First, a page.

Turf Shoes versus Cleats
In 1526, the first recorded sport shoe was a "football boot" in King Henry VIII's Great Wardrobe. In so many words, this was an early pair of soccer cleats. Over the next 500 years, sports shoes changed considerably, evolving to today's molded cleats and turf shoes found in football, soccer, baseball, lacrosse and other sports. On turf fields, you can choose between rubber or metal cleats, or turf shoes which have the same midsole as running shoes or sneakers. The only difference being the outsole.
Features of cleats vs turf shoes
Cleats consist of a standard designed shoe on all sides and come in high top and low-top heights. The bottom of the shoe varies in stiffness depending on the make and manufacturer, and is usually covered with eight to 15 cleat studs. Cleat studs can be made of metal or rubber nubs, depending on the sport, and are limited to a length of a half inch by most leagues.
Turf shoes are designed with maximum mobility in mind and offer more cushioning on the sole of the shoe. The height of turf shoes is mostly low-top, and the underside of the shoe features dozens of small rubber studs with very little spacing between each stud.
Function of turf shoes vs cleats
The main purpose of a cleat is to provide you with maximum traction in a soft or wet grass field or mud laden playing surface. The height of the shoe varies depending on the amount of ankle support you desire. Low tops provide minimal ankle support but allow maximum mobility, while high tops provide strong ankle support but severely limit your mobility. The cleat studs are meant to dig into ground upon impact to help avoid slippage.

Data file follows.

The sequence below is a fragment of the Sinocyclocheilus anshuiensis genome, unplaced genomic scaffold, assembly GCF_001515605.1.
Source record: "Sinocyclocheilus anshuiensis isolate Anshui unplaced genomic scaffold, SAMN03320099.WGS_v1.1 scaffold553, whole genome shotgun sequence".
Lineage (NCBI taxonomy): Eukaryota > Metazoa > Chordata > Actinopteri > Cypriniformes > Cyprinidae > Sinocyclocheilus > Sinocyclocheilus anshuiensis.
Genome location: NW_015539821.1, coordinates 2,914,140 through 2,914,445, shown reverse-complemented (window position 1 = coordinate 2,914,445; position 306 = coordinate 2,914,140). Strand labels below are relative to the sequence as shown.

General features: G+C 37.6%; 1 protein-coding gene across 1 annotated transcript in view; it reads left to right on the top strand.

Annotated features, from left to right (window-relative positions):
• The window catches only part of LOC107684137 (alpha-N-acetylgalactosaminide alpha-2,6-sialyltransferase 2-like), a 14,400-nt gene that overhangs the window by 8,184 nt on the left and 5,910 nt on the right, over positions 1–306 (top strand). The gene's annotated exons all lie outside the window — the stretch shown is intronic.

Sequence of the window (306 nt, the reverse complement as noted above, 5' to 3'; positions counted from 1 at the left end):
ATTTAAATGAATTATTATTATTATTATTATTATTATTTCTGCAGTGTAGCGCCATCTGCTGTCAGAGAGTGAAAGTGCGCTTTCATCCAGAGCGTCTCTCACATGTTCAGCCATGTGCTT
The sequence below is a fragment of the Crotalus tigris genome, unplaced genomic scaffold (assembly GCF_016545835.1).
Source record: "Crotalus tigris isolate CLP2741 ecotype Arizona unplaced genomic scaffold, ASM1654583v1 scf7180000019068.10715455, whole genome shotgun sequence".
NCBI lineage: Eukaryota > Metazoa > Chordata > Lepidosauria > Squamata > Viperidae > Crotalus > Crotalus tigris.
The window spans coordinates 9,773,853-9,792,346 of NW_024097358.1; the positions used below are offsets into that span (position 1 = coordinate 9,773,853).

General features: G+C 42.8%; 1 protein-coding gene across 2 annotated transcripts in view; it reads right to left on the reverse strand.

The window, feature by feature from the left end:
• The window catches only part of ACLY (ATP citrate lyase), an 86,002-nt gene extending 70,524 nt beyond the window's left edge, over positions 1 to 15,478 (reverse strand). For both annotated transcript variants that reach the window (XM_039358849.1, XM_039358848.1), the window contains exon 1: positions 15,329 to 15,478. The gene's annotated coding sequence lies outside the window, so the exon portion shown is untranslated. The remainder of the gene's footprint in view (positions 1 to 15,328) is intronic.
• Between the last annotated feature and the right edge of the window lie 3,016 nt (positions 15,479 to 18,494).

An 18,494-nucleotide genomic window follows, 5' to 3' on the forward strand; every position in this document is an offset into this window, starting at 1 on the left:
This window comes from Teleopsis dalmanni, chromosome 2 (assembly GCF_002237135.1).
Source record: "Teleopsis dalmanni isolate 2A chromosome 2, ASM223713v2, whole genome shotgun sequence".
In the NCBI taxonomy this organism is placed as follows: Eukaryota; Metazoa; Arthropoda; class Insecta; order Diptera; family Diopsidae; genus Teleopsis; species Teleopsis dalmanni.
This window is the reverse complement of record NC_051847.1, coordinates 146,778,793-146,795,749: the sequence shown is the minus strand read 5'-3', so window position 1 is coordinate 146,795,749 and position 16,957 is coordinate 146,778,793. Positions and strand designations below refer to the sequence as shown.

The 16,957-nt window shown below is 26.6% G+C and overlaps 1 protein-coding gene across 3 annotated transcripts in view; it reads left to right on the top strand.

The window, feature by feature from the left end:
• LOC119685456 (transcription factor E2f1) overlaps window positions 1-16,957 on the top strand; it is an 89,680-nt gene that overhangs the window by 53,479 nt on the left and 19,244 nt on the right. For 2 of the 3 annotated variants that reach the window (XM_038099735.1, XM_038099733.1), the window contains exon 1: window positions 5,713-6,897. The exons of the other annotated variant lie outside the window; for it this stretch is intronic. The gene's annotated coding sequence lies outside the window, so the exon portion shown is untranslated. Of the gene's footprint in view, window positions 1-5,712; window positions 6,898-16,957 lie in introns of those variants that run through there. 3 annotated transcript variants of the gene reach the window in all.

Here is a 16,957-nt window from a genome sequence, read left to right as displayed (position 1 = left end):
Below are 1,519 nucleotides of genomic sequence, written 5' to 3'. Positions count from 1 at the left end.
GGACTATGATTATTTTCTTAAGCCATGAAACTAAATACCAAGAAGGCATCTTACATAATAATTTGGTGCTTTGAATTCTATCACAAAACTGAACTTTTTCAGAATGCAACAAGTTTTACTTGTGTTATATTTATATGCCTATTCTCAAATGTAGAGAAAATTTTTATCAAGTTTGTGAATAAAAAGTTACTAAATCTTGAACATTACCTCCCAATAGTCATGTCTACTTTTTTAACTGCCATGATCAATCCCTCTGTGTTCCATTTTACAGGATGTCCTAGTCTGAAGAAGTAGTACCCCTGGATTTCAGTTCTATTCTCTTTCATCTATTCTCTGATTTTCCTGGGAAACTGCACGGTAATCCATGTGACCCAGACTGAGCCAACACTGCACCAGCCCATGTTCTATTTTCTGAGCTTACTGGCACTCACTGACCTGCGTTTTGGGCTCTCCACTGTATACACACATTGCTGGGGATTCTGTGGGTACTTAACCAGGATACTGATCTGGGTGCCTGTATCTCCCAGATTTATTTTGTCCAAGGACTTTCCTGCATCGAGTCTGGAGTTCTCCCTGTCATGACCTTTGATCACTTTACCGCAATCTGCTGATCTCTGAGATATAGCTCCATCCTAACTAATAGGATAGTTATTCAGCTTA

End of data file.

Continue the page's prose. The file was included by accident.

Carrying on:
Turf shoes are designed specifically for artificial grass surfaces and firm ground The small rubber studs grip the turf surface and assist in pushing off on a foot with minimal slippage. However, these softball or soccer shoes cannot be worn on natural grass unlike cleats.
On a sloppy, muddy field, cleats can provide you with traction and the ability to change direction without falling or pulling a muscle due to an unexpected slip. The sole sturdiness of cleats also reduces your chance of pulling a muscle on the bottom of your foot or suffering from turf toe. Turf shoes, while on muddy fields may be rendered useless, can be ideal on artificial turf. Thanks to the gripping action of the tiny rubber cleats, you can achieve much higher speeds than if you were wearing running in shoes or cleats.
Some sports such as baseball sometimes involve a field that consists of both artificial surfaces and dirt. While turf baseball shoes may provide excellent traction on the artificial turf in the outfield, you may find that cleats allow for much better traction on the dirt infield. Take into account your position on the field when choosing your type of shoe. For a baseball player playing in the infield, baseball cleats might be the best move.
Injuries are unfortunately a common drawback of playing competitive sports, especially those involving intense physical activity. It's not uncommon for even well-trained professional athletes to take one misstep and twist or break an ankle while wearing low-top shoes. Artificial turf field shoes also provide very little sole support, and while they may allow for more mobility and traction, they have been known to cause a much higher number of turf toe injuries than cleats.
Nicholas Bragg, a lifelong athlete and certified personal trainer, attended four separate colleges from Maryland to California, finishing in 2004. Named to the CEO's club as an elite performer at Intuit in 2009, he changed careers in 2010 and now contributes writing to Mahalo and SportswithM.